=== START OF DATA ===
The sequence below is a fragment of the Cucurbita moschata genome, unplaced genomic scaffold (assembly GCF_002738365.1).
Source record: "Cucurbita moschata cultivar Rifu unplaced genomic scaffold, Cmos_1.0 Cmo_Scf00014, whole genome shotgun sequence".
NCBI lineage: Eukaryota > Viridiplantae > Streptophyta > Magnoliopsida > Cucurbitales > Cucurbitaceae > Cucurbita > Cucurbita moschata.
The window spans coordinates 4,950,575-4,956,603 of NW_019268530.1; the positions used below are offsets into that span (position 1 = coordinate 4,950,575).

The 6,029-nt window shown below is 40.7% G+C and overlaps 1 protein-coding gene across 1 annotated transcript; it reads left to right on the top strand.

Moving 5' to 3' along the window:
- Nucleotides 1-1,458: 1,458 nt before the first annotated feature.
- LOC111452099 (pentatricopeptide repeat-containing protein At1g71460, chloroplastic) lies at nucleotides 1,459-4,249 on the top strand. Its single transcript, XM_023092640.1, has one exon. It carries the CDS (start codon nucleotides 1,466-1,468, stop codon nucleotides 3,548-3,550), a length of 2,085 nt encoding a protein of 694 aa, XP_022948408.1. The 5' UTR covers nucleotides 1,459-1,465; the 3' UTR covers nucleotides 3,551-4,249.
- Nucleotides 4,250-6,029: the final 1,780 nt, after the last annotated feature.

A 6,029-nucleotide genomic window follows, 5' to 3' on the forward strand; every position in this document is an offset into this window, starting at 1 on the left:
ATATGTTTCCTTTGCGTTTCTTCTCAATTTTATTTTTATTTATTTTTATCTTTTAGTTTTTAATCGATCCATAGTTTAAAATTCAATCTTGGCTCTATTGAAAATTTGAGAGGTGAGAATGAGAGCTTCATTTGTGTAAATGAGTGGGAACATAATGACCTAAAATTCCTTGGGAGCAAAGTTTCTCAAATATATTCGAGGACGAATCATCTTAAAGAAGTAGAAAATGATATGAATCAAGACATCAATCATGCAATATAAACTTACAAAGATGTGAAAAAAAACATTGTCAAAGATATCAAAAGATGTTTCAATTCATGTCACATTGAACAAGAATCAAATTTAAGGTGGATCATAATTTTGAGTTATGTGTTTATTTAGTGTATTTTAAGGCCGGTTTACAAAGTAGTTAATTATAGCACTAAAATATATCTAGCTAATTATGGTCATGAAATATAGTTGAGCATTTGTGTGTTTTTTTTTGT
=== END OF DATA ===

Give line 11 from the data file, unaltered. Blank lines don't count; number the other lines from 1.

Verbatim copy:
ATATGTTTCCTTTGCGTTTCTTCTCAATTTTATTTTTATTTATTTTTATCTTTTAGTTTTTAATCGATCCATAGTTTAAAATTCAATCTTGGCTCTATTGAAAATTTGAGAGGTGAGAATGAGAGCTTCATTTGTGTAAATGAGTGGGAACATAATGACCTAAAATTCCTTGGGAGCAAAGTTTCTCAAATATATTCGAGGACGAATCATCTTAAAGAAGTAGAAAATGATATGAATCAAGACATCAATCATGCAATATAAACTTACAAAGATGTGAAAAAAAACATTGTCAAAGATATCAAAAGATGTTTCAATTCATGTCACATTGAACAAGAATCAAATTTAAGGTGGATCATAATTTTGAGTTATGTGTTTATTTAGTGTATTTTAAGGCCGGTTTACAAAGTAGTTAATTATAGCACTAAAATATATCTAGCTAATTATGGTCATGAAATATAGTTGAGCATTTGTGTGTTTTTTTTTGT